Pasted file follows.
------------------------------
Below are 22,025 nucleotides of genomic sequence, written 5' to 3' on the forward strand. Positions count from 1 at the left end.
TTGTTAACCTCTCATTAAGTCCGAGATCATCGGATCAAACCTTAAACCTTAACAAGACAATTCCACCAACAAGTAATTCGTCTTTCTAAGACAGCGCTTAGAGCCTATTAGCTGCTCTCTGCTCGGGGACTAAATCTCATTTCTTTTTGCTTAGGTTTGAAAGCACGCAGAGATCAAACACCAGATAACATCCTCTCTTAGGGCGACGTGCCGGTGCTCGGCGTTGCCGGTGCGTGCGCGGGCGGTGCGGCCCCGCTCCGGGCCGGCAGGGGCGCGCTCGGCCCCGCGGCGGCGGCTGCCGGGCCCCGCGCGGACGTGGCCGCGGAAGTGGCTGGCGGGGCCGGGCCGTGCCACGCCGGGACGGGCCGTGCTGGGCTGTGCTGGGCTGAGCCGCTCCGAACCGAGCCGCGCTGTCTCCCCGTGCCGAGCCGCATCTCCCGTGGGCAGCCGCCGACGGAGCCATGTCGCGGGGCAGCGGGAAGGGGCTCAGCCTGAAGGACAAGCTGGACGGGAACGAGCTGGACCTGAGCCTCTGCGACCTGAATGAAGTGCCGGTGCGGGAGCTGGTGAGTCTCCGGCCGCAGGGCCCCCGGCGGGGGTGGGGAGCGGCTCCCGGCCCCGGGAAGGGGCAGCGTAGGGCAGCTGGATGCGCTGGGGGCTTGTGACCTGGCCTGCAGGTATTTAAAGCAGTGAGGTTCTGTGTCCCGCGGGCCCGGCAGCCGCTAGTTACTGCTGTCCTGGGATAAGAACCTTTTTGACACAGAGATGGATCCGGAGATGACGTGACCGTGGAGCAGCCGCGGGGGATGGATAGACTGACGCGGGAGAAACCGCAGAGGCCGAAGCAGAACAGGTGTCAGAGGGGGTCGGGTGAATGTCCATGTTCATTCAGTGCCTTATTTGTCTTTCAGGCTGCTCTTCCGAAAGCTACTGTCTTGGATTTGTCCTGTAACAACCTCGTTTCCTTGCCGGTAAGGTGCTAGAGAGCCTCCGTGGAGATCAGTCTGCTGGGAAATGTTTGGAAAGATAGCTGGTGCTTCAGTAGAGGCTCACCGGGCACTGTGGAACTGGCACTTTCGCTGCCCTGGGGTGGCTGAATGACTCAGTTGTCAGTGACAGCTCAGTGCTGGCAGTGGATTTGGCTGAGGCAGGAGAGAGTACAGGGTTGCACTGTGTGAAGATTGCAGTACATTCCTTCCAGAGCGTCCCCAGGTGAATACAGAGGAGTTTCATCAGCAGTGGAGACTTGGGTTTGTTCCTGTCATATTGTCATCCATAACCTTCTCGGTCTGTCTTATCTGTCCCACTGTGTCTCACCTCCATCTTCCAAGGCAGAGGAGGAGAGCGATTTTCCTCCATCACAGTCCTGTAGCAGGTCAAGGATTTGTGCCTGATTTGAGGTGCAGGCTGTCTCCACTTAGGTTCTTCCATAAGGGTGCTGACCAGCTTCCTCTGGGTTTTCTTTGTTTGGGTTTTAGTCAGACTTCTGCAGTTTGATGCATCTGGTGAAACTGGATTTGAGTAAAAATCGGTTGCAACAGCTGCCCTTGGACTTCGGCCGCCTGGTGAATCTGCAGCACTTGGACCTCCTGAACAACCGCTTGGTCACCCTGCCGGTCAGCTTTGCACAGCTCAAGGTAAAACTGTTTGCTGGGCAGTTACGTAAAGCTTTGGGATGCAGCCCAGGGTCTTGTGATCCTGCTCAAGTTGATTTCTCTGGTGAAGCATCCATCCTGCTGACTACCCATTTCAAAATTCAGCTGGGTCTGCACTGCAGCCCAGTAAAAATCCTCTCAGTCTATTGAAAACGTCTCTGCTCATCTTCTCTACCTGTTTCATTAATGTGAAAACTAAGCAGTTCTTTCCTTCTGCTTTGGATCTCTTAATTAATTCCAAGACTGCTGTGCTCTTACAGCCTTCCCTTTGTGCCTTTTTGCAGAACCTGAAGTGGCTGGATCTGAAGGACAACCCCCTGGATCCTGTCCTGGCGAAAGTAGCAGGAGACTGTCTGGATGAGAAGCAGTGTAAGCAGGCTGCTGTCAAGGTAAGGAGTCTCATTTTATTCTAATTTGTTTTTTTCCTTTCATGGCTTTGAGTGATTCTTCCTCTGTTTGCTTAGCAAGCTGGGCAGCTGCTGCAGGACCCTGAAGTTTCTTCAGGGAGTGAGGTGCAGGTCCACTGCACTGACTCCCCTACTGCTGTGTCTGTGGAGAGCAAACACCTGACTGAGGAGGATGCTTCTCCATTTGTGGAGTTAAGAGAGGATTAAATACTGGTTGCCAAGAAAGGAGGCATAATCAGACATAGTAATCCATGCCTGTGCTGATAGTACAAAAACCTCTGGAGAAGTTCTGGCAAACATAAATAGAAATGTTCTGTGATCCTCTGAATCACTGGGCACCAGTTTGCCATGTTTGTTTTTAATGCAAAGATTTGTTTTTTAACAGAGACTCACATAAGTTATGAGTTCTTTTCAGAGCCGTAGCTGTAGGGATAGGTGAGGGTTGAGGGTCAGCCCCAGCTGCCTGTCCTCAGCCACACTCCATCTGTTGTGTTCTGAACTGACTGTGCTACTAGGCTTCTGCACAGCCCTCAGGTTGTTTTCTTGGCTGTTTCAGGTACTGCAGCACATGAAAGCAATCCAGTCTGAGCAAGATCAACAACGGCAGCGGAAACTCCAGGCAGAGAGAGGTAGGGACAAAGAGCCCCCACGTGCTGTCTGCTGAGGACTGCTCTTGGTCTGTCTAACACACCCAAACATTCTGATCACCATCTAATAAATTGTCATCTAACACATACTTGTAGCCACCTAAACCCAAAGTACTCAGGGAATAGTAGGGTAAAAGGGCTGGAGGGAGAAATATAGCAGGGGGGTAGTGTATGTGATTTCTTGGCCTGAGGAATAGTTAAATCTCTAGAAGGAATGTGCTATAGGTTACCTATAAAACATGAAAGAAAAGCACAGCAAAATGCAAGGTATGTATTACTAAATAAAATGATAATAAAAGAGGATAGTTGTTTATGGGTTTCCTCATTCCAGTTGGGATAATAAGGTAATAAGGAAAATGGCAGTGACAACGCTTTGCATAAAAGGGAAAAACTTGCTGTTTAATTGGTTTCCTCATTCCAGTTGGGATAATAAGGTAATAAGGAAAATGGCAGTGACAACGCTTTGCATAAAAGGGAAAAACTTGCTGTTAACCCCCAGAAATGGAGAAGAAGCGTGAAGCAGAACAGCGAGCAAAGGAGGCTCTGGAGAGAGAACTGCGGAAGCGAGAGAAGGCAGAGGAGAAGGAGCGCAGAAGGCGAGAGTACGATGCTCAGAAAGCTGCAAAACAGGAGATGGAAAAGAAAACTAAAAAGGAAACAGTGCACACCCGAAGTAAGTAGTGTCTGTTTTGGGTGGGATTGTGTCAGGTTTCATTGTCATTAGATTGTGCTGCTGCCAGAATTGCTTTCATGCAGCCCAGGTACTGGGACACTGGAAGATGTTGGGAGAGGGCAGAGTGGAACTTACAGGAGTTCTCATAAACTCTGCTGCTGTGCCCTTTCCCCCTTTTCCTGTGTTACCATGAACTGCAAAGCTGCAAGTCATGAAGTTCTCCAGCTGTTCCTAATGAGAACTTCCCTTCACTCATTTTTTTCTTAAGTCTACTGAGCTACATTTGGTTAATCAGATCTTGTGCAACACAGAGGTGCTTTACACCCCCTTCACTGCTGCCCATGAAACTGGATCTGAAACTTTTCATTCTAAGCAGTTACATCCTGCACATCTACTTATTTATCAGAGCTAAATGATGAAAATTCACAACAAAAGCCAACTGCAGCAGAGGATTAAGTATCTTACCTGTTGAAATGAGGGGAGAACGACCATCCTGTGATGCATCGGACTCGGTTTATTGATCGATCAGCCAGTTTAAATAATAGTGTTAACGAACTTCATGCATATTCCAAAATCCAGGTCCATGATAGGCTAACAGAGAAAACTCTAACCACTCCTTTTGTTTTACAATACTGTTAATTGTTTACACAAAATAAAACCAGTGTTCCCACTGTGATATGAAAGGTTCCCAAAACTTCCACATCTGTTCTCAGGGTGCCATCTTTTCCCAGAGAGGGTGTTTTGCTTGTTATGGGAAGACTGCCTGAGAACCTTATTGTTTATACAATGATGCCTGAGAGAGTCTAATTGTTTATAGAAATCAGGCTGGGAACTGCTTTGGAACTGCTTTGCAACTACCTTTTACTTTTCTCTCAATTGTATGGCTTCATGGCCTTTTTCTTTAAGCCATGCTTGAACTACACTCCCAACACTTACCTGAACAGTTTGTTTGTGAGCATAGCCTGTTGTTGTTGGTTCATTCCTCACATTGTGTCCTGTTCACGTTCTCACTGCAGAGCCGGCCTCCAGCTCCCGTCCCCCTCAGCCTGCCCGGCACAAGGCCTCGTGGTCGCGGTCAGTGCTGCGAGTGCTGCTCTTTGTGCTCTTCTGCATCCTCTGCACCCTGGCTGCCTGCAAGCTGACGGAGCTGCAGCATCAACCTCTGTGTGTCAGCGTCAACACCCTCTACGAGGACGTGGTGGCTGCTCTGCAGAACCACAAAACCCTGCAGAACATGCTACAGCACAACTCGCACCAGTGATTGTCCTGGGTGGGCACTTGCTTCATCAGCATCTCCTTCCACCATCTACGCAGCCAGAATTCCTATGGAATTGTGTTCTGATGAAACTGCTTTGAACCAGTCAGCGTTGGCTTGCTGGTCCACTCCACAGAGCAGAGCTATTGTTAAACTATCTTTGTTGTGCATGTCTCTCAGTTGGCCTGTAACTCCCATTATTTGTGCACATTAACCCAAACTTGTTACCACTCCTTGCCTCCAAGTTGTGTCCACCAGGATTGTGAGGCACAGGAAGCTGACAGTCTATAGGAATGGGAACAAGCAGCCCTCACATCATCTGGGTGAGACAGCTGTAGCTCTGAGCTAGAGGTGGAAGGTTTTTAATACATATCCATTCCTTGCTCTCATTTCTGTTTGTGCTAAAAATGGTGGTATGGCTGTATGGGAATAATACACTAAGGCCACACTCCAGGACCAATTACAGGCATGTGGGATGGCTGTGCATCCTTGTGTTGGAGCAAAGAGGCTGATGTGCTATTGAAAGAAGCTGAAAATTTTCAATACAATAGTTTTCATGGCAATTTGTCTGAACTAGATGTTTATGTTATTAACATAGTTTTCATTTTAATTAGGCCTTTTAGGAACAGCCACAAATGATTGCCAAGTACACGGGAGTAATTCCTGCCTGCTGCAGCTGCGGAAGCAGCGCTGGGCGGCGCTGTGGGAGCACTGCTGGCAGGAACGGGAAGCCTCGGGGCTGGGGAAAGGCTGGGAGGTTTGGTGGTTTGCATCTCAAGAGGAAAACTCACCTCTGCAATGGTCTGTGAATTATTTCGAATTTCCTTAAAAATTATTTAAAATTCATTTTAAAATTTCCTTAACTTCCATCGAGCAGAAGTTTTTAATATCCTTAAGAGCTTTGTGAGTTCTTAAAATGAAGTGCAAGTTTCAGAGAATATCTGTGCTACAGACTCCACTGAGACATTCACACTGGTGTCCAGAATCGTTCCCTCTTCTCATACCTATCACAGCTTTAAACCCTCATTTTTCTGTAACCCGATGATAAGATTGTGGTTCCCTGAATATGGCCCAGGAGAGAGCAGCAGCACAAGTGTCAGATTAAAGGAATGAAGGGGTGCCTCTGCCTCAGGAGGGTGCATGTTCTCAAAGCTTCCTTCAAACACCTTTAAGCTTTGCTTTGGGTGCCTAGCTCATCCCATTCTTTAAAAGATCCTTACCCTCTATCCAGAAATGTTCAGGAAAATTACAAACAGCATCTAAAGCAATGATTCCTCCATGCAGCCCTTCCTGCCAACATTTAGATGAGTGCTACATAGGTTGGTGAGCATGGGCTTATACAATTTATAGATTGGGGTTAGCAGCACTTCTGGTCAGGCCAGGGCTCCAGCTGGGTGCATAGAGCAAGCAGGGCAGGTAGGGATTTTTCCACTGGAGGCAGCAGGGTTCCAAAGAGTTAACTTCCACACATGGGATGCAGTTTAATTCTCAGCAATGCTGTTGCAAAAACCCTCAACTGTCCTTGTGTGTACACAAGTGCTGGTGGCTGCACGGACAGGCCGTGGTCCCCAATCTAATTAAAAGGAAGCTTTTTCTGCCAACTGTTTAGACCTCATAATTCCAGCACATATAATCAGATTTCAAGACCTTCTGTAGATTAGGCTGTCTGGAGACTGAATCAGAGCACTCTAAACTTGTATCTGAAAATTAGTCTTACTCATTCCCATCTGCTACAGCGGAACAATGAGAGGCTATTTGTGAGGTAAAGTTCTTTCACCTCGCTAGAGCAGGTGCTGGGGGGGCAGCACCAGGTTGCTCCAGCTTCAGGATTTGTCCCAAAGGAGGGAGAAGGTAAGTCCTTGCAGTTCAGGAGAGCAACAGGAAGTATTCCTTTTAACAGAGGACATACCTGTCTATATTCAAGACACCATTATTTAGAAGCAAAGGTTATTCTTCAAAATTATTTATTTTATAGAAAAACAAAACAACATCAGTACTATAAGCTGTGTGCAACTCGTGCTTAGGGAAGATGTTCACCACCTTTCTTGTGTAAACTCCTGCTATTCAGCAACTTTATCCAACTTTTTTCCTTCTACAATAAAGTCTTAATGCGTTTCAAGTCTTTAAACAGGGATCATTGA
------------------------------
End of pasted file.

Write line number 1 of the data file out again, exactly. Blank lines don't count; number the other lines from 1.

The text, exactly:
Below are 22,025 nucleotides of genomic sequence, written 5' to 3' on the forward strand. Positions count from 1 at the left end.